Gigabyte G-Max GD-1701DL
The monitor has an original and rather bulky silver-colored case. The bezel is made of transparent plastic, on which the names of the control buttons are written – they are highlighted with blue when you touch a button.
This solution is beautiful in dark, but it has two drawbacks: you have to press a button twice to get into the menu (the first press only turns the highlighting on), and the buttons are located quite far from the monitor’s edge so you have to grope for the necessary button blindly. It would be easier for the user if the buttons were placed on the right edge of the case, and the Menu button outputted the menu and enabled highlighting at one time.
The developers of the G-Max GD-1701DL didn’t allow to be carried away with bright highlighting – I have complained about some monitors that their extra-bright LEDs are just distracting, especially if you’re working in a dark room. Then, the highlighting of the G-Max GD-1701DL automatically turns off after a press of a control button and there remains only one low-brightness green LED that signals that the device is on.
Thanks to the base, the position of the screen can be set in a wide range – you can end up facing the rear panel. There’s no portrait mode available, however, and the monitor’s base must be replaced with a VESA corbel for wall-mounting.
A version of this monitor, the GD-1701DLU model, features a USB hub integrated into the base.
The monitor is equipped with an analog and a digital input. It uses an external power adapter, notwithstanding its rather big dimensions. Well, sometimes it is even handier than an integrated adapter.
The menu is both ugly and awkward (well, these two factors usually go hand in hand); you can quick-access the auto-adjustment feature.
By default, the brightness control is set to 50%, the contrast control to 70%. 100nit screen brightness is achieved by choosing 20% brightness and 42% contrast. There are three color temperature settings in the menu: “9300” (in reality, it gives you 8110K white and 12,080K gray colors), “6500K” (6640K white and 8620K gray), “User” (by default, the temperatures with this setting are 8990K white and 14,110K gray).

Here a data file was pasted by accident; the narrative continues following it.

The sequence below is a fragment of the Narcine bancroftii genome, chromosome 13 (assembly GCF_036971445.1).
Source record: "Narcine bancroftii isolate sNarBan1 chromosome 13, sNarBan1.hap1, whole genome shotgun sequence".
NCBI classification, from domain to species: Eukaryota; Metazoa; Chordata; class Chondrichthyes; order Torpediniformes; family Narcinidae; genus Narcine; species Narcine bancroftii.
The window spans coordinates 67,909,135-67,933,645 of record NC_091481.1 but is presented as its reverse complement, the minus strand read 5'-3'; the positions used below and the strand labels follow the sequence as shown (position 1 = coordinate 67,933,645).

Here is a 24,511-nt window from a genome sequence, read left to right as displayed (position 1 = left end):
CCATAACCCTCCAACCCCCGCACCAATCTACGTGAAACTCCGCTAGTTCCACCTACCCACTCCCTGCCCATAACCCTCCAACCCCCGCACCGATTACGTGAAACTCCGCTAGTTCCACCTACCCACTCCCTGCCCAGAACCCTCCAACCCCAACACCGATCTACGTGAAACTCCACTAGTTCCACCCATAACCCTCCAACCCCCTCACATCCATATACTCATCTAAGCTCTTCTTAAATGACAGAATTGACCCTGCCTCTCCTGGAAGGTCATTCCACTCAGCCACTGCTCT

The auto-adjustment works fine on connection by the analog input. The matrix is good at reproducing colors, but barely visible stripes are anyway discernable on smooth color gradients. The viewing angles are average as TN matrixes go – the vertical viewing area is narrow, and the top of the screen becomes dark when viewed from below.
The color curves are all right – the monitor conscientiously reproduces all the colors.
The response time is somewhat worse than the declared 16msec, but is overall typical for modern fast TN+Film matrixes. The maximum pixel rise time on black-to-gray transitions was only 25msec, so the total response time of the G-Max GD-1701DL never exceeds 30msec.
The contrast ratio is good, too. The level of black never goes above 0.66nit – very nice for a fast matrix – and the contrast ratio thus nearly hits 400:1.
So, the G-Max GD-1701DL is a good choice, especially as a home monitor. On the one hand, I have no reprimands concerning the image quality: color reproduction and contrast ratio and responsiveness are all good for that type of the matrix. Add also the nice eye-catching exterior. The device looks especially fascinating in darkness with its beautiful and unusual highlighting of the labels on the control buttons. However, I want to draw your attention once again to the fact that monitors on TN+Film matrixes are first of all suitable for games, while for work with photographs, vector graphics and text you may want to consider models with IPS and MVA/PVA matrixes first.